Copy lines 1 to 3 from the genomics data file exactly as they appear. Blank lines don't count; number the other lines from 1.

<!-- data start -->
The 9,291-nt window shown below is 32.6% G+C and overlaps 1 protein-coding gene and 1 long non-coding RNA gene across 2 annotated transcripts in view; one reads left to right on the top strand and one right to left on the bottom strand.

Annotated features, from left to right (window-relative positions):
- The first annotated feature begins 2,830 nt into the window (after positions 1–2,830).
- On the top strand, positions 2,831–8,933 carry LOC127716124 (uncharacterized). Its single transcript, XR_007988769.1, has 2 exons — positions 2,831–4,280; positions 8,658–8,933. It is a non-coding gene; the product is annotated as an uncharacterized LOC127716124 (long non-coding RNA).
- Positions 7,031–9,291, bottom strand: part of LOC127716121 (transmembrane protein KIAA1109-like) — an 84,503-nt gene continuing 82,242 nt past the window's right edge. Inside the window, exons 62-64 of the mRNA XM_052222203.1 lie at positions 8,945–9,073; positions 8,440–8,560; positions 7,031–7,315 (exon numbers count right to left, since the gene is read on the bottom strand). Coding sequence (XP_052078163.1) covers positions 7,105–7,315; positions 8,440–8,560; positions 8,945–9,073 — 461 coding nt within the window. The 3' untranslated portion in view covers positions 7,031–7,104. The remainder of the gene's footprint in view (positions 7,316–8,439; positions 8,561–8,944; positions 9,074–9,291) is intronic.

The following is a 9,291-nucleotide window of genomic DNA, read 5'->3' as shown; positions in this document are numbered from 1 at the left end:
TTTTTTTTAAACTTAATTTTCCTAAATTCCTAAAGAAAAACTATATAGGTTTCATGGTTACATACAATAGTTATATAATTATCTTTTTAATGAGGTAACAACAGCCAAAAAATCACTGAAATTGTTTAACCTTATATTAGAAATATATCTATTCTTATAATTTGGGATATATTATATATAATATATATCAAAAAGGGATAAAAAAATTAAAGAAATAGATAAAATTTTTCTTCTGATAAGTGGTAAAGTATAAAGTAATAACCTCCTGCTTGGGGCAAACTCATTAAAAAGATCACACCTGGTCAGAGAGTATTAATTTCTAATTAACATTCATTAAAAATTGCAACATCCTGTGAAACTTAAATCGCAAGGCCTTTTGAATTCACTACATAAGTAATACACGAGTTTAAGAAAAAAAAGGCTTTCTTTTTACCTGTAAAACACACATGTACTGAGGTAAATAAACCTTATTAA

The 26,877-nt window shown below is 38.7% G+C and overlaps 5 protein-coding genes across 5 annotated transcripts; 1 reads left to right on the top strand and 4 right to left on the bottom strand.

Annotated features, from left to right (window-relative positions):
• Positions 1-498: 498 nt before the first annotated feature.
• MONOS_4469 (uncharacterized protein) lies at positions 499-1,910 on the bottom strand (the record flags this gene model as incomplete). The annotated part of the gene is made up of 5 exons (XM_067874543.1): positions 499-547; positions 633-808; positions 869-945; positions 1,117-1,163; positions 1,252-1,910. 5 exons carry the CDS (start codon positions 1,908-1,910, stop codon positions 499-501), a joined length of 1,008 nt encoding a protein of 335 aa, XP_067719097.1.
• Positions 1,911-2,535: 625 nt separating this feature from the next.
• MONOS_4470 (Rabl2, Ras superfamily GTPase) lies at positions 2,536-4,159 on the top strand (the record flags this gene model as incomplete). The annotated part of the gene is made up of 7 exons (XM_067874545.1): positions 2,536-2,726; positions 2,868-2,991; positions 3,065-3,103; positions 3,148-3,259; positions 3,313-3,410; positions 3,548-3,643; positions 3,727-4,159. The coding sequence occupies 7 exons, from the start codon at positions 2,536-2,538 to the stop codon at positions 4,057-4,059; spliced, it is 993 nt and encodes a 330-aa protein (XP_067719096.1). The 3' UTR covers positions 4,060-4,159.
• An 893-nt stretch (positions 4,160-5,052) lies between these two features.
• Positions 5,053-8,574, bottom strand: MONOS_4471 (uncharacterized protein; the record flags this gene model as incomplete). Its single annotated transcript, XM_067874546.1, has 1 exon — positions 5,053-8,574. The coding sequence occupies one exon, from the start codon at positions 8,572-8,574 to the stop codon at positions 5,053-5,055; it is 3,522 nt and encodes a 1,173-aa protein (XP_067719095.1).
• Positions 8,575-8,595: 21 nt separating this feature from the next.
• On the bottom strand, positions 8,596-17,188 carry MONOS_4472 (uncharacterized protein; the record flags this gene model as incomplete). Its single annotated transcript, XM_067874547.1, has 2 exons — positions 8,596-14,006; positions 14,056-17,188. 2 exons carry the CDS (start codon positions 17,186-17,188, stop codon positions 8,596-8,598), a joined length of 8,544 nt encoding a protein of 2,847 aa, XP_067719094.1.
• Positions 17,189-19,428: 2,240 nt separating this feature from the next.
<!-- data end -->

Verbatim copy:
The 9,291-nt window shown below is 32.6% G+C and overlaps 1 protein-coding gene and 1 long non-coding RNA gene across 2 annotated transcripts in view; one reads left to right on the top strand and one right to left on the bottom strand.

Annotated features, from left to right (window-relative positions):
- The first annotated feature begins 2,830 nt into the window (after positions 1–2,830).